HBEC were infected with 1x multiplicity of infection (MOI) of RV16 for up to 3 days. The infection rate was determined by immunofluorescence staining using an anti-RV16 antibody (cat# 18758, QED-Bioscience Inc. San Diego, USA). Cells were seeded into 8-well chamber slides (Thermofisher Scientific, Switzerland), and treated with either RV16 and/or EPs 7630, as indicated in the treatment schemata provided in Fig 1.

After treatment, the cells were fixed in 4% formalin (in PBS) for 5 minutes after washing with PBS. The fixed cells were washed 2x with PBS and permeabilised for 15 minutes with 0.01% TWEEN-100 in PBS. Unspecific binding was blocked with 2% bovine serum albumin (30 minutes in PBS) before being incubated overnight (4 oC) with the anti-RV16 antibody (1:100 dilution). Following 3 washes with PBS, cells were incubated with an anti-mouse FITC labelled antibody (Abcam, Switzerland) for 1 hour at room temperature. After 3 washes with PBS, the number of RV16 positive cells was counted by immunofluorescence microscopy (EVOS FLoid cell imaging station, Thermofisher Scientific) and nuclei were stained for cell counting using the distributor’s live cell reagent (Thermofisher Scientific).

RV- polymerase chain reaction

Polymerase chain reaction was performed with the following primers: RVqR447f: 5’-GGC CCC TGA ATG YGG CTA A-3’ qR561r: 5’-GAA ACA CGG ACA CCC AAA GTA G-3’, following the protocol described by others [36]. The PCR products were analysed by gel electrophoresis.

Immuno-blotting

Immuno-blotting for protein analysis has been described earlier [25]. Following protein separation through a gradient polyacrylamide gel (4–12%) and electro-blotting onto a PVDF membrane, proteins were identified and their expression rate determined by Western-blotting. The following proteins were detected: β-defensin-1, C1qR, ICAM1, ICOS, ICOSL, MYD88, and SOCS (all Abcam, Cambridge, UK). Details of dilution and producers are provided in Table 2.

Membranes were blocked for 1 hour (room temperature) in PBS containing 0.01% Tween-20 and 2% bovine serum albumin. The primary antibodies were added at concentrations indicated in Table 1 and incubated overnight at 4°C. Following 3 washes with blocking buffer, membranes were incubated with secondary species specific antibodies labelled with horse radish peroxidase for 1 hour. Unbound antibody was washed off by 3 washes with blocking buffer and protein bands were visualised by exposure to X-ray films.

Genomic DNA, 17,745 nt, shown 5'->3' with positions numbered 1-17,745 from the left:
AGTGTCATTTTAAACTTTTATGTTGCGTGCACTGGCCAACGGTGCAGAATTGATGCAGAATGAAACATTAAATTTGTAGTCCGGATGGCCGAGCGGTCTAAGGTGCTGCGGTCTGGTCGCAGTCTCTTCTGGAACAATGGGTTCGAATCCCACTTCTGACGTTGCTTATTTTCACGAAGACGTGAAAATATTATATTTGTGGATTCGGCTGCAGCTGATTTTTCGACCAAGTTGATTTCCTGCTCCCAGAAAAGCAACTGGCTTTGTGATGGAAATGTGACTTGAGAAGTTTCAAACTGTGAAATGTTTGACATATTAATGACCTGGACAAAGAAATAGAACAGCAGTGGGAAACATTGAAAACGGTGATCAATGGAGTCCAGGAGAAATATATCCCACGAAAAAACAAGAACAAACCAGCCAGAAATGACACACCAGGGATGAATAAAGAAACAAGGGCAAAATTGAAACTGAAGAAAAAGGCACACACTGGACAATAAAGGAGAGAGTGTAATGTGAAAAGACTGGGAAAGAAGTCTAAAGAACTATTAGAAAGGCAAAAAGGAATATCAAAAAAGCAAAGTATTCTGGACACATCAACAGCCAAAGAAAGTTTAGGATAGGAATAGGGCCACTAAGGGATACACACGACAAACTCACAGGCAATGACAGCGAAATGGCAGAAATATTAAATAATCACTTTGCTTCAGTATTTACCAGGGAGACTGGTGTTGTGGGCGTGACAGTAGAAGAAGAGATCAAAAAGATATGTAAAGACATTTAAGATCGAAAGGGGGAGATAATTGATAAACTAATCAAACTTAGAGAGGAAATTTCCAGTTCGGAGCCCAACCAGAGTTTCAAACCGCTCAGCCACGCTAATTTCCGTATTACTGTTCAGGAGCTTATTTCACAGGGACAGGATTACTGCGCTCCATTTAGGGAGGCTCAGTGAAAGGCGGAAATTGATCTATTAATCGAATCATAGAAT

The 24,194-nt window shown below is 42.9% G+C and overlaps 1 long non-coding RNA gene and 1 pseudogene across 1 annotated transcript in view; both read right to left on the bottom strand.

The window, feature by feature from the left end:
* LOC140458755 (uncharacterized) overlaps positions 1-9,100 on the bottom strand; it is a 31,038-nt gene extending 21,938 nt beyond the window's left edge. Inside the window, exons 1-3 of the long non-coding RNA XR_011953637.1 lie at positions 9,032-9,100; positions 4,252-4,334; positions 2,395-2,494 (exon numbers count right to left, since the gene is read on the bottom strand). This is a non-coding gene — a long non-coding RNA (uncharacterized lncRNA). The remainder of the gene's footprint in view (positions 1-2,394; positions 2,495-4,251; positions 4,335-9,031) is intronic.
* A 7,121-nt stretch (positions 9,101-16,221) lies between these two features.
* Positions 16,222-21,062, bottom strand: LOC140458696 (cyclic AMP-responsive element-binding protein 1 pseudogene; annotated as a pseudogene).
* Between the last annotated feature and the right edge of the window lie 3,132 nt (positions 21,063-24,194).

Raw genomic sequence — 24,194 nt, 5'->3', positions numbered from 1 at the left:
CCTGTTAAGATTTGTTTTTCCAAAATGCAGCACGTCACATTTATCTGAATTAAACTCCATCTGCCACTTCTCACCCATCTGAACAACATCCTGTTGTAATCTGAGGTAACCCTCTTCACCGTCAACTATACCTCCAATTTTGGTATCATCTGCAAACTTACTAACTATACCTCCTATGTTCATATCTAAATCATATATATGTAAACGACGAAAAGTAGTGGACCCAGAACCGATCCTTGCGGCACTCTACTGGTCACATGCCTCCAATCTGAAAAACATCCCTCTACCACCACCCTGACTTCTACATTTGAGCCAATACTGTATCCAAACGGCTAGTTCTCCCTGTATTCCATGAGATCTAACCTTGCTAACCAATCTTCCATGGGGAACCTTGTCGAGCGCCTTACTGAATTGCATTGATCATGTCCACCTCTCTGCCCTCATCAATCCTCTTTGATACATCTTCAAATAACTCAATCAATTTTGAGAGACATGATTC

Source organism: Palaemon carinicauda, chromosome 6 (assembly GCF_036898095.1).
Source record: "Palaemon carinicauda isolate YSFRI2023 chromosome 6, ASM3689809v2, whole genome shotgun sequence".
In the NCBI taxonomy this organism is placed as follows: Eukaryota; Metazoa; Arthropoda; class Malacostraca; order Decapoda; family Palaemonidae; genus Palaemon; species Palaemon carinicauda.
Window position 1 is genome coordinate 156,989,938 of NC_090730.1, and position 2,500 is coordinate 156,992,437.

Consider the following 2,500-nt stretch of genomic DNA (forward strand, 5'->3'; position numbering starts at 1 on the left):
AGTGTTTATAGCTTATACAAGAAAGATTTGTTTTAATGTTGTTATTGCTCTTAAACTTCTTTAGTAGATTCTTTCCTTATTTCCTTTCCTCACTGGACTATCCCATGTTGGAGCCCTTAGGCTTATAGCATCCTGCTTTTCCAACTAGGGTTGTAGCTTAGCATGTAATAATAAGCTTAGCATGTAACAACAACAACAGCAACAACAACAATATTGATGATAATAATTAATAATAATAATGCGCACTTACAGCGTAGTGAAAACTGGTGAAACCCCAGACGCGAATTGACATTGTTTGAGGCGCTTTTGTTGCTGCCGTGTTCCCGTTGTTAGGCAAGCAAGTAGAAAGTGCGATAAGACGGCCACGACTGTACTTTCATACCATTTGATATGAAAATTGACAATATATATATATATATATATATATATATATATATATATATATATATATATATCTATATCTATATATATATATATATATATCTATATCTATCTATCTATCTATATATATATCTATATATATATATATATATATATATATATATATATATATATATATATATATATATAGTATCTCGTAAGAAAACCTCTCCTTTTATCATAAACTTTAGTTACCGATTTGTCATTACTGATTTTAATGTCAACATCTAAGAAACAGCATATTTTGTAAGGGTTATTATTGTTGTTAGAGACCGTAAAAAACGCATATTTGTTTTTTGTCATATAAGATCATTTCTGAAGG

GAPDH expression was used to normalize protein expression and estimated changes induced by the different treatments.

Semi-quantitative cell based ELISA for cell surface proteins

Confluent cells were treated either with EPs 7630 or RV-16 or a combination for 24 hrs. Cells were then washed once with PBS and fixed for 2 x 5 minutes in 4% paraformaldehyde. 30 minutes after blocking the cells in PBS-tween20 (0.1%) and 2% bovine serum albumin the cell were incubated overnight (4°C) with one of the above listed antibodies Table 2. Cells were then washed 3 x with PBS and incubated with a horseradish labelled secondary species specific antibody for 2 hours at room temperature. After additional washes with PBS bound antibodies were detected by adding 100 μl TMB-substrate for 15 minutes and the reaction was topped by adding 50 μl of 0.1 N HCl. The absorbance was read at 490 nm and the data is displayed as optical density arbitrary units. The method had been described earlier [37].

Immunofluorescence (IF)

For immunofluorescence analysis, cells were seeded in 8-well chamber slides (cat. 94.6140.802 Sarstedt AG, Sevelen, Switzerland). Following 24 hours serum deprivation cells were pre-treated with EPs 7630 for 60 minutes, followed by infection with RV16 (1 MOI/ml) for various time points (0, 1, 2, or 3 days). At the end of the infection period cells were fixed in 4% paraformaldehyde in PBS for 2 x 5 min. and immuno-fluorescence staining was performed as described previously [14]. Primary antibodies (Table 1) were diluted 50-100-fold in 2% BSA-PBS and incubated at 4°C overnight, followed by 3 washes and subsequent staining with a PE-labelled goat anti-rabbit IgG secondary antibody or FITC-labelled goat anti-mouse IgG secondary antibody (Santa Cruz Biotechnology Inc, CA). Nuclei were stained by DAPI. Images were captured by EVOS FLoid cell imaging station and nuclei were stained for cell counting using the distributor’s live cell reagent (NucBlueTM, cat R37605, Thermofisher Scientific).

Statistics

The Null-hypothesis was: No effect of EPs 7630 on the expression of cell surface protein expression, rhinovirus infection or cell survival. Treated cells were compared to non-treated cells or rhinovirus infected cells. P-values were calculated by ANOVA or Student’s t-test (paired, two-tailed) and p-values < 0.05 were considered as significantly different from controls.

Results

Using human primary bronchial epithelial cells and smooth muscle cells (control: n = 6; asthma: n = 6, COPD: n = 6) the effect of EPs 7630 on the expression of virus docking proteins and rhinovirus infection was assessed. The scheme for treatment of primary epithelial cells is shown in Fig 1.

EPs 7630 reduces RV16 infection and improves survival of host cells

Epithelial cells were incubated with one infectious unit (IU) of RV16 for 24, 48, and 72 hours, after which the infection was determined by immunofluorescence staining for RV16. Infections periods shorter than 48 hours did not show significant effects on survival and RV16 positive hBEC. RV16 infection significantly reduced survival of hBEC over 48 hours and this effect was reduced when hBEC had been pre-incubated with EPs 7630 in a concentration dependent manner (Fig 2A). No disease specific effect was observed on the rescue effect of EPs 7630 or on RV16 infection.

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Fig 2.